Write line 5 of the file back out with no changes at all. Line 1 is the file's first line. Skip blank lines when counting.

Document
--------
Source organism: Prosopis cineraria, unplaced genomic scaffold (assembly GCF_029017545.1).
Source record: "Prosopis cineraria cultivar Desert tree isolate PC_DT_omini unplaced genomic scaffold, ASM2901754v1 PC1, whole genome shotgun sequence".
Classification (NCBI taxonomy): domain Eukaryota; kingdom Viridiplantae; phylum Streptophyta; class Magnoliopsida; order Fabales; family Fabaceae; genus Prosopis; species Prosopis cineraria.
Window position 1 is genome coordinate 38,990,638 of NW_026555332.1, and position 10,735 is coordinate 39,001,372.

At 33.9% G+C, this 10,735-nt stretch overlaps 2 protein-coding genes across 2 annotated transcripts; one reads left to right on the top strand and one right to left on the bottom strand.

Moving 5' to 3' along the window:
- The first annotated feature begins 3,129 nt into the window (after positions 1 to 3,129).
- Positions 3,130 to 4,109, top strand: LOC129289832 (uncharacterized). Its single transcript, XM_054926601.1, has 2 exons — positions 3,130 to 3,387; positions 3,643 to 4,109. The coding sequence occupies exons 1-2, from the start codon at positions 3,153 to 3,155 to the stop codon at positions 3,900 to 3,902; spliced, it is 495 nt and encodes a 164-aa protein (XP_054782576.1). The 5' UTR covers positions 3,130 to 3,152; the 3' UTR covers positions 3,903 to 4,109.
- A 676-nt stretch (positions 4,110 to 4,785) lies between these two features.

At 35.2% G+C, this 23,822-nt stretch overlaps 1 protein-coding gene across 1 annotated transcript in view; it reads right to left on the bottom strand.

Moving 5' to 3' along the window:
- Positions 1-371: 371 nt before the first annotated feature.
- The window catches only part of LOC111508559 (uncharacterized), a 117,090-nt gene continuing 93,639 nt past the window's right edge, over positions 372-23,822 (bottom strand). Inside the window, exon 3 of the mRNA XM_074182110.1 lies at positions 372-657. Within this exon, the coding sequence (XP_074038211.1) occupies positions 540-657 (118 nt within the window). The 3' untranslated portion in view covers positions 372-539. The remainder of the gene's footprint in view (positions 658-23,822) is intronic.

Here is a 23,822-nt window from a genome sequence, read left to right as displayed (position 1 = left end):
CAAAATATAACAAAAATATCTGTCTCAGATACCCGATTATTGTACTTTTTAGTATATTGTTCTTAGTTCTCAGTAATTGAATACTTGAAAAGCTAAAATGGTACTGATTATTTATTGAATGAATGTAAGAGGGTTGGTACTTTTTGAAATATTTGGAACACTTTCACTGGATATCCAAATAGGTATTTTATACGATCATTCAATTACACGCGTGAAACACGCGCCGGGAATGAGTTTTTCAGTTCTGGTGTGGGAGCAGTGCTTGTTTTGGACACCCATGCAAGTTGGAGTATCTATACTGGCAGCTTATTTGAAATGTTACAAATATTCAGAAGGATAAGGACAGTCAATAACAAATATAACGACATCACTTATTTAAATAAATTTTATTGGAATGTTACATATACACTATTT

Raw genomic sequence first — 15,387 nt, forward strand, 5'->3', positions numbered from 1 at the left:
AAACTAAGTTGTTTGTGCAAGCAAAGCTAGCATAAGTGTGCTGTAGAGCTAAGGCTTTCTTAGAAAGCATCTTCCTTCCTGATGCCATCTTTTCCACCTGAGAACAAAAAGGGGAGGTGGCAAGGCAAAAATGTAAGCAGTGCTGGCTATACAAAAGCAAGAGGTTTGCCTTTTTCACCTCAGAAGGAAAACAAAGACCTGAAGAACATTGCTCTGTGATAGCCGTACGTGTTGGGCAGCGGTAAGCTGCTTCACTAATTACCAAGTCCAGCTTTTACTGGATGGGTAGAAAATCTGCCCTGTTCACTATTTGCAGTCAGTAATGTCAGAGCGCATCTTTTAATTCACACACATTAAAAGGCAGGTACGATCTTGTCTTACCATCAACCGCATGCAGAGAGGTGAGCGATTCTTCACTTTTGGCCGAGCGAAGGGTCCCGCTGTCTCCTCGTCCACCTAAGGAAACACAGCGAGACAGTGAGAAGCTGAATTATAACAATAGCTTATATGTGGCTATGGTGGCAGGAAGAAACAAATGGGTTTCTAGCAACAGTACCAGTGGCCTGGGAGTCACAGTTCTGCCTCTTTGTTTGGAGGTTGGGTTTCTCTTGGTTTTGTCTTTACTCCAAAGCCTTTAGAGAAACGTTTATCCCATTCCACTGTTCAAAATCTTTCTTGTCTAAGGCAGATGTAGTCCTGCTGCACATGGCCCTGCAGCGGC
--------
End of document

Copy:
At 33.9% G+C, this 10,735-nt stretch overlaps 2 protein-coding genes across 2 annotated transcripts; one reads left to right on the top strand and one right to left on the bottom strand.